Unwelcome Back, Carter | The American Spectator
Unwelcome Back, Carter
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The position of former President has always been a revered and exalted one in the United States, ever since George Washington did his Cincinnatus impression and retired to his… well, sort of like a farm. Later Presidents wrote good books (like Grant and Coolidge) or bad books (like Clinton) and did good works (like Nixon) or bad works (like Clinton.) Or they could paint funny watercolor self-portraits like George W. Bush.

Indeed, such was the esteem in which Americans held Jimmy Carter that they promoted him to the august role of former President after a single term in office! He left the White House on January 20, 1981, to be welcomed by the lusty cheers of a grateful nation.

Men and women of a certain age recall Jimmy’s tenure as Chief Executive with a shudder, often accompanied by a cold sweat. It is hard to communicate to the younger generation how different life was in those halcyon days. Back then you bought a home by signing a mortgage in the range of fifteen percent. Yes, you heard right, fifteen! That is a mere five times the current rate. You can imagine how much fun life was in that environment.

Now Jimmy, he figured out who was blowing all that muggy air into the economic climate. It was us, the American People. We were afflicted by this odd “malaise” which had sapped us of the pioneer spirit of yore. He sternly rebuked us for our lack of good cheer. “The erosion of our confidence in the future is threatening to destroy the social and the political fabric of America.”

His words did move mountains. He delivered that address in Washington, D.C. on July 15, 1979, and ten months later Mount St. Helens erupted in the state of Washington. You can draw your own conclusions.

Of course the most significant response toward rebuilding national confidence came when we elected Ronald Reagan and crowned Jimmy as Former President Carter, as noted above.

Since that time, Carter has been very active in playing that role, although lately he has been kicking himself over why he did not think of making a Global Initiative. Instead he divides his time between writing books and overseeing elections in hot spots around the world. The unique style of his literary output was immortalized in these pages in 1987 by P.J. O’Rourke, who reviewed Everything to Gain: Making the Most Out of the Rest of Your Life by Jimmy and Rosalynn Carter. P.J. introduced a parlor game in which one player reads the first half of a typically banal Carter sentence aloud and the others compete to see who can guess the apposite cliché climax. In his work as election observer, Carter typically overlooks egregious violations by the left and magnifies the slightest slips on the right.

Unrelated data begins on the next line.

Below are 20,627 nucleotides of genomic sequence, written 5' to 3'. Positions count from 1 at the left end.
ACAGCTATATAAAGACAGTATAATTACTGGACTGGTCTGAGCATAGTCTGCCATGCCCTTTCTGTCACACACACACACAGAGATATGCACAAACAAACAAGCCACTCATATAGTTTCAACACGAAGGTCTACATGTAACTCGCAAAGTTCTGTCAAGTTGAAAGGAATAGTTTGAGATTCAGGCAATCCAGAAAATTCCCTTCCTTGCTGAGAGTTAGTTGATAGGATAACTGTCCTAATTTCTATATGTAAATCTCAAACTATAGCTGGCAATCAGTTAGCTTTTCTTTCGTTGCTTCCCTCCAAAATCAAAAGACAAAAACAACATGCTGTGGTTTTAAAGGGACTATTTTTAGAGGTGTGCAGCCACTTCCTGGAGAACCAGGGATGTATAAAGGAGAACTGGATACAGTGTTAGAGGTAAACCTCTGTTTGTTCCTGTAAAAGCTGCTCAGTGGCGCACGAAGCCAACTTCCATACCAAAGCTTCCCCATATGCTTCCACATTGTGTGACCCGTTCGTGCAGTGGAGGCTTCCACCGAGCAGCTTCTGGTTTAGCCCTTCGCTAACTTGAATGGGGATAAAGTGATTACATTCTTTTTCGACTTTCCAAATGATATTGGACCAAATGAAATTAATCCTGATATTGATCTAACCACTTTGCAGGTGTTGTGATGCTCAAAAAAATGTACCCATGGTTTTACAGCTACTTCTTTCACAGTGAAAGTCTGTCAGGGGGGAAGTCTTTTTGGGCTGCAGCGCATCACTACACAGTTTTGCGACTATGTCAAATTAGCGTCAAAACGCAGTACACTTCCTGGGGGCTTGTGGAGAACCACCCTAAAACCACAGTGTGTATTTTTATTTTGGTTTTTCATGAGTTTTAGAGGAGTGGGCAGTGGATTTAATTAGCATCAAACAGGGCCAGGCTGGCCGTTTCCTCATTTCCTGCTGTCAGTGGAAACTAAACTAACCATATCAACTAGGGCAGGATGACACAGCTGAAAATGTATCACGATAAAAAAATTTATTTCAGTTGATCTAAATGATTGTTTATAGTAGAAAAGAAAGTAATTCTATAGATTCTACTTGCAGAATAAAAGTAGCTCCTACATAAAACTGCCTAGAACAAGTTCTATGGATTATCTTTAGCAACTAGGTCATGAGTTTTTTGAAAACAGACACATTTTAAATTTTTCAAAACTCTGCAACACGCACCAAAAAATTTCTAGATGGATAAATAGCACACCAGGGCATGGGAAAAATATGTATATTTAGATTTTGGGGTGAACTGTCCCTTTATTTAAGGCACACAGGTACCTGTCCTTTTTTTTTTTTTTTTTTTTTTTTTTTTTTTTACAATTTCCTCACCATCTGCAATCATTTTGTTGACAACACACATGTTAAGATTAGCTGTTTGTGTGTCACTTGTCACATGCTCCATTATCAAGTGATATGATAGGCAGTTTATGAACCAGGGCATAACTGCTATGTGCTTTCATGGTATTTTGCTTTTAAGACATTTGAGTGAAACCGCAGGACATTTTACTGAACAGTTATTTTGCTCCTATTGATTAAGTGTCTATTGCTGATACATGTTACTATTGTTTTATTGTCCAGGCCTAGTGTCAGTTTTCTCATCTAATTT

There was one aspect of his service that went well. This was his husbandry of the Camp David peace accords between Israel and Egypt, building on the good will of Menachem Begin and Anwar Sadat to hammer out a real deal that stands to this day. As snidely as we may scoff at the rest of President Carter’s legacy, we must acknowledge that treaty as a genuine and meaningful accomplishment which left the world a better place.

Sadly, perhaps typically, he could not leave well enough alone. He has not been content to bask in the well-deserved accolades for substantive accomplishment. Instead he has consistently used the pulpit of his emeritus status to pillory Israel for its purported mistreatment of the Palestinian masses. He has cashed big checks from Arab patrons while bemoaning the plight of the “occupied” Palestinian.

Still Israel has always greeted him warmly. With gritted teeth perhaps, it has continued to welcome him with a smile. But in 2007 old Jimmy crossed a line, shedding his last fig leaf of objectivity by publishing Palestine: Peace Not Apartheid. This odious equivalence between Israel and the late unlamented South African segregationist regime burned the last bridge between the Camp David of his youth and the campy writing of his dotage.

All of this history is back on the front page today, if only for a fleeting moment. Carter is visiting Israel now, where he asked to meet the Prime Minister and the Speaker of the Knesset. Both parties responded with a memorandum from the Foreign Service, advising them not to meet with an author hostile to the state of Israel. They are walking the fine line of delivering the snub without playing the snob.

Elements of tragedy — and comedy — abound in this episode but at the end of the day there is more bathos than pathos. A man was elected to the highest office in the world and showed a flash of greatness. Then he left center stage and became a ridiculous embittered little man.

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